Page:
Presentation Title

Victimization on Tribal Lands: An Application of Social Disorganization Theory

Presenter Information

Sheena GilbertFollow

Author ORCID Identifier

https://orcid.org/

0000-0001-7376-3533

Advisor Information

Emily M. Wright

Location

MBSC Ballroom - Poster #807 - G

Presentation Type

Poster

Start Date

4-3-2022 12:30 PM

End Date

4-3-2022 1:15 PM

Abstract

Social disorganization theory has been used to identify neighborhood characteristics (e.g., poverty, ethnic heterogeneity, and residential mobility) that are associated with victimization. There is the question as to whether a traditional western theory can be applied to Native American communities. Native American communities have unique characteristics that separate them from other western societal communities. For instance, Native communities are matriarchal, and colonization is a crucial part of Native American history that creates a framework for understanding how Native Americans live. Additionally, Native communities have high rates of poverty, unemployment, and alcohol abuse. Therefore, because of these unique characteristics, traditional western theory, such as social disorganization theory, might not be generalizable to Native communities. There is some hope that this theory may be applicable due to other research applying social disorganization to rural communities that have similar characteristics to Native American communities. Understanding the degree to which social disorganization theory applies to these communities helps understand why crime occurs in vulnerable areas and can point to ways to better prevent and/or respond to victimization in these areas. To date, however, no research has examined the applicability of social disorganization theory to victimization within Native American communities. Therefore, the following study will use social disorganization theory to examine victimization data and determine if the neighborhood characteristics defined in this theory can be used to explain Native American victimization.

This document is currently not available here.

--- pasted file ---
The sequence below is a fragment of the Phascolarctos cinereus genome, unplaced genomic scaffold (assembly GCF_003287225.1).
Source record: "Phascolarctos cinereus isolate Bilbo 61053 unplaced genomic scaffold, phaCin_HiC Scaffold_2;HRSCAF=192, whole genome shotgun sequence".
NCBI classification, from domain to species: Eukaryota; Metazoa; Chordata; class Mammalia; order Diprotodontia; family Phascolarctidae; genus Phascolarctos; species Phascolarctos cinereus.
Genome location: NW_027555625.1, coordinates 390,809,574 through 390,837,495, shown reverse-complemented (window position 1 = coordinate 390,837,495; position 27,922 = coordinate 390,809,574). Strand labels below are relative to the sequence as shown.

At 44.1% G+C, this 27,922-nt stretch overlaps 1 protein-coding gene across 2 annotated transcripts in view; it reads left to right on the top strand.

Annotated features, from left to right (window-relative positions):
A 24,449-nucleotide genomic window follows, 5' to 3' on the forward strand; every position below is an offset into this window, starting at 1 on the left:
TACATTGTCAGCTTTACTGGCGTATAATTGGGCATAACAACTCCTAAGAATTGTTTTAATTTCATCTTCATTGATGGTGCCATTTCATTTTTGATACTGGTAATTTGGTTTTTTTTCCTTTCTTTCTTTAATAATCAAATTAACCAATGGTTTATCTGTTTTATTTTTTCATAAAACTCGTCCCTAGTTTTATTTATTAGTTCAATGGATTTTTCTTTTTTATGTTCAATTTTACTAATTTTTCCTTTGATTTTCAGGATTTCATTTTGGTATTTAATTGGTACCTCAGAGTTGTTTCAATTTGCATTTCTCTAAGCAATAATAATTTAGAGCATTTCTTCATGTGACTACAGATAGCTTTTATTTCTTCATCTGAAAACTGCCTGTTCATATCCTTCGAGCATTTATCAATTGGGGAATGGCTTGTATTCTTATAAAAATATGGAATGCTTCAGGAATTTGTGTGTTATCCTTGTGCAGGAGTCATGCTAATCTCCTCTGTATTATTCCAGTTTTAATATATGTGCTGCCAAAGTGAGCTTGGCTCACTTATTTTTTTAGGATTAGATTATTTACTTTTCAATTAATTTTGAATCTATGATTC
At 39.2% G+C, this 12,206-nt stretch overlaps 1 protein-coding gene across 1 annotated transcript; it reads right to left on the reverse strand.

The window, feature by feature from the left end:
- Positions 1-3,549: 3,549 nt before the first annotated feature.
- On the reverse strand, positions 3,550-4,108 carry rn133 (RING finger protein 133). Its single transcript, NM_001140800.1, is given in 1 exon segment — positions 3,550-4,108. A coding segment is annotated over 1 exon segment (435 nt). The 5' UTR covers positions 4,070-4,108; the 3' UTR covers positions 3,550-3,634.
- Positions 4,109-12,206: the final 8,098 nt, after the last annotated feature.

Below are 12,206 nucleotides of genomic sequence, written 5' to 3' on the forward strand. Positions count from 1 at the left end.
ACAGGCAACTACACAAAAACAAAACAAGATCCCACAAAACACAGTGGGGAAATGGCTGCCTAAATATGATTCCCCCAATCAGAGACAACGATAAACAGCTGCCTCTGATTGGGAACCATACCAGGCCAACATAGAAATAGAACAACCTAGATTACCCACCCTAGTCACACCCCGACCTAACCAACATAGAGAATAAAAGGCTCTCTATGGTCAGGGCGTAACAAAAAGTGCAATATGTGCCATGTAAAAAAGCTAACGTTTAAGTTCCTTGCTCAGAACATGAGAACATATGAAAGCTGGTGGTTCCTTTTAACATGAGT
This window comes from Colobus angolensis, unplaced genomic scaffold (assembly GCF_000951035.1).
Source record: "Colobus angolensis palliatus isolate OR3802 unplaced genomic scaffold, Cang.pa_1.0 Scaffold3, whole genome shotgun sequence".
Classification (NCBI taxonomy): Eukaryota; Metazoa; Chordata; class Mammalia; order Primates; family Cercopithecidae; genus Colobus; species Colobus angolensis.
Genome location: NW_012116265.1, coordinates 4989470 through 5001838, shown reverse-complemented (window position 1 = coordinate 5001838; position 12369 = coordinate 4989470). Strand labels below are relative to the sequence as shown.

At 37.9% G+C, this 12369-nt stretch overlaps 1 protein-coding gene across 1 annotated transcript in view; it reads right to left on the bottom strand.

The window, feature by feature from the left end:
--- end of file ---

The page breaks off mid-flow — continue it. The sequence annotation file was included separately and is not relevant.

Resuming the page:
COinS
 
Mar 4th, 12:30 PM Mar 4th, 1:15 PM

Victimization on Tribal Lands: An Application of Social Disorganization Theory

MBSC Ballroom - Poster #807 - G

Social disorganization theory has been used to identify neighborhood characteristics (e.g., poverty, ethnic heterogeneity, and residential mobility) that are associated with victimization. There is the question as to whether a traditional western theory can be applied to Native American communities. Native American communities have unique characteristics that separate them from other western societal communities. For instance, Native communities are matriarchal, and colonization is a crucial part of Native American history that creates a framework for understanding how Native Americans live. Additionally, Native communities have high rates of poverty, unemployment, and alcohol abuse. Therefore, because of these unique characteristics, traditional western theory, such as social disorganization theory, might not be generalizable to Native communities. There is some hope that this theory may be applicable due to other research applying social disorganization to rural communities that have similar characteristics to Native American communities. Understanding the degree to which social disorganization theory applies to these communities helps understand why crime occurs in vulnerable areas and can point to ways to better prevent and/or respond to victimization in these areas. To date, however, no research has examined the applicability of social disorganization theory to victimization within Native American communities. Therefore, the following study will use social disorganization theory to examine victimization data and determine if the neighborhood characteristics defined in this theory can be used to explain Native American victimization.